Law Student Ellie Nicoletta Argues in Federal Court
On March 17, 2021, Lewis & Clark Law School student Ellie Nicoletta ’21 had the rare opportunity to argue in federal district court through the Center for Animal Law Studies’ Animal Law Litigation Clinic (ALLC)—the world’s only law school clinic dedicated to advancing legal protections for farmed animals. Nicoletta argued in opposition to the U.S. Department of Agriculture’s (USDA) motion to dismiss a lawsuit filed in December of 2019 by the ALLC on behalf of seven animal and environmental protection groups—Farm Sanctuary, Animal Equality, the Animal Legal Defense Fund, Animal Outlook, the Center for Biological Diversity, Mercy For Animals, and North Carolina Farmed Animal Save—challenging the USDA’s deregulation of pig slaughter.
The deregulation—which the USDA estimates will increase the number of pigs slaughtered in the US by about 11.5 million annually—exposes pigs to greater suffering and flouts federal humane slaughter, meat inspection, and environmental protection laws.
The USDA moved to dismiss the lawsuit on standing grounds. Plaintiffs opposed the motion, detailing why they have standing both in their own right, because their organizational missions and activities are impaired by the deregulation, and on behalf of their members, including individuals who consume pork and face greater exposure to potentially fatal and antibiotic-resistant foodborne illnesses as a result of the deregulation, and individuals who live and recreate near the mega-slaughterhouses that will take advantage of the deregulation to increase the number of pigs they slaughter and thus their toxic pollution.
“Pig slaughter deregulation harms animals, workers, and the public. The only ones benefiting here are the owners of slaughterhouse conglomerates,” says student attorney Ellie Nicoletta. Reflecting on her experience, she noted “As a student, being able to participate in this litigation and argue in federal court has been incredible. I have worked with amazing attorneys and professors in animal law. Most importantly, I have been able to practice and test my skills as an advocate for animals and their humane treatment.”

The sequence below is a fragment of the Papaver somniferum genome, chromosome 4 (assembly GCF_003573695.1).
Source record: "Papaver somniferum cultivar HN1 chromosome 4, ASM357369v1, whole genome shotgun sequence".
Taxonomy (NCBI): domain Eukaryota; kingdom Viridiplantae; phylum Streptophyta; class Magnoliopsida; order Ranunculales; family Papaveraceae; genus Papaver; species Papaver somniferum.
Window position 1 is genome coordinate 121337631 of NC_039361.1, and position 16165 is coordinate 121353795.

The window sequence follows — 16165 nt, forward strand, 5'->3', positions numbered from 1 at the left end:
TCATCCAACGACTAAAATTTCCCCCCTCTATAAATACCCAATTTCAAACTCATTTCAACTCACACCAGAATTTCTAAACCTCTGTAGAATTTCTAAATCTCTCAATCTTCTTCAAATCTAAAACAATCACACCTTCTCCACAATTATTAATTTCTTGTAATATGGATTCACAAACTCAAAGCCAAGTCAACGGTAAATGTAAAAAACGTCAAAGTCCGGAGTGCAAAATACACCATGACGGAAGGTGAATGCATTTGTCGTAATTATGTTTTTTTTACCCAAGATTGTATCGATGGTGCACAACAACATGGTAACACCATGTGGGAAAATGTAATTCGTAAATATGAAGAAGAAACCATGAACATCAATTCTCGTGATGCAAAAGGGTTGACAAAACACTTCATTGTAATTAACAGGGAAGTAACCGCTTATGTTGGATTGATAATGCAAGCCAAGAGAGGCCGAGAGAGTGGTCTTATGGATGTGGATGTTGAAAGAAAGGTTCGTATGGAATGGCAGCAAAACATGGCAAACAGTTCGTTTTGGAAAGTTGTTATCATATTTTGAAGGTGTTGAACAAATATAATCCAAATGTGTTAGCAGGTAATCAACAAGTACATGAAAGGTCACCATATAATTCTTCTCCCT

In the argument, Nicoletta drew the court’s attention to some of the 15 sworn statements that plaintiffs filed with the court detailing the myriad harms that will flow from the deregulation, including one from a veteran USDA inspector detailing numerous increased risks to pigs and public health that she personally witnessed as a result of faster line speeds. The inspector’s documented observations include workers raising paddles over their heads to strike pigs and an increase in pig carcasses with scalding-tank water in their lungs—an indication that the animals may have still been breathing when dropped in the tank. She also witnessed more fecal contamination of pig carcasses as well as toenails, hair, and abscesses entering the food supply.
Professor Delcianna Winders, director of the ALLC said, “We hope that the court will recognize deregulation’s myriad harms so that we can move on to the merits quickly and ensure that pigs raised for food—who already suffer tremendously at every point of their short lives, from having their teeth, tails, and testicles cut off without any painkillers, to being crammed into overcrowded trucks without temperature control—are at least afforded minimum legal protections at slaughter.”
Last month another ALLC student, Brittany Rowe, argued in federal court in a separate lawsuit challenging the USDA’s failure to protect pigs who are too sick or injured to stand or walk.
The Court took the motions to dismiss in both cases under advisement.
In mid-March, legislation that would halt implementation of the deregulatory rule was introduced in both the House and the Senate.